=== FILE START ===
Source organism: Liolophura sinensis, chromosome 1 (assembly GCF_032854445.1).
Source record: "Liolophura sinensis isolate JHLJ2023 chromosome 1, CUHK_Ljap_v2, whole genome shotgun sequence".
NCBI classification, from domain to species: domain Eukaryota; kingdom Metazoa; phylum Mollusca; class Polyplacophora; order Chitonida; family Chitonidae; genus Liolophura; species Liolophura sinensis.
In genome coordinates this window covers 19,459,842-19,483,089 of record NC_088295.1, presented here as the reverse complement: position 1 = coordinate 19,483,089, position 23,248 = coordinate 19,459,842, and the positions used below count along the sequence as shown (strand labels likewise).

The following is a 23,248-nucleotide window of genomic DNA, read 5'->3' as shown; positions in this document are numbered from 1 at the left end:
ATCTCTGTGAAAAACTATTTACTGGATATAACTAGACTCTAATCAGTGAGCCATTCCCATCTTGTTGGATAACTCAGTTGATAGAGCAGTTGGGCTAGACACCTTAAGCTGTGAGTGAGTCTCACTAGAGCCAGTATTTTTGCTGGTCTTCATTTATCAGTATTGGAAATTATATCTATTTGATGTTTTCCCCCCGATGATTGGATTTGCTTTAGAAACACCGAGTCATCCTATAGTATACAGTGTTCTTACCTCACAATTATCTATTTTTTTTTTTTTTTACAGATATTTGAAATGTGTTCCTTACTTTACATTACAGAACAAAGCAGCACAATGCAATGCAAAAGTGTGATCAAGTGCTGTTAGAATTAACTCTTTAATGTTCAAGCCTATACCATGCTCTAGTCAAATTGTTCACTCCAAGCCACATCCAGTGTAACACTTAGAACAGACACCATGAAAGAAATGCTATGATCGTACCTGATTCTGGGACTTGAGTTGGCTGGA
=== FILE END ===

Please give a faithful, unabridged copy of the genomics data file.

Source organism: Liolophura sinensis, chromosome 1 (assembly GCF_032854445.1).
Source record: "Liolophura sinensis isolate JHLJ2023 chromosome 1, CUHK_Ljap_v2, whole genome shotgun sequence".
NCBI classification, from domain to species: domain Eukaryota; kingdom Metazoa; phylum Mollusca; class Polyplacophora; order Chitonida; family Chitonidae; genus Liolophura; species Liolophura sinensis.
In genome coordinates this window covers 19,459,842-19,483,089 of record NC_088295.1, presented here as the reverse complement: position 1 = coordinate 19,483,089, position 23,248 = coordinate 19,459,842, and the positions used below count along the sequence as shown (strand labels likewise).

The following is a 23,248-nucleotide window of genomic DNA, read 5'->3' as shown; positions in this document are numbered from 1 at the left end:
ATCTCTGTGAAAAACTATTTACTGGATATAACTAGACTCTAATCAGTGAGCCATTCCCATCTTGTTGGATAACTCAGTTGATAGAGCAGTTGGGCTAGACACCTTAAGCTGTGAGTGAGTCTCACTAGAGCCAGTATTTTTGCTGGTCTTCATTTATCAGTATTGGAAATTATATCTATTTGATGTTTTCCCCCCGATGATTGGATTTGCTTTAGAAACACCGAGTCATCCTATAGTATACAGTGTTCTTACCTCACAATTATCTATTTTTTTTTTTTTTTACAGATATTTGAAATGTGTTCCTTACTTTACATTACAGAACAAAGCAGCACAATGCAATGCAAAAGTGTGATCAAGTGCTGTTAGAATTAACTCTTTAATGTTCAAGCCTATACCATGCTCTAGTCAAATTGTTCACTCCAAGCCACATCCAGTGTAACACTTAGAACAGACACCATGAAAGAAATGCTATGATCGTACCTGATTCTGGGACTTGAGTTGGCTGGA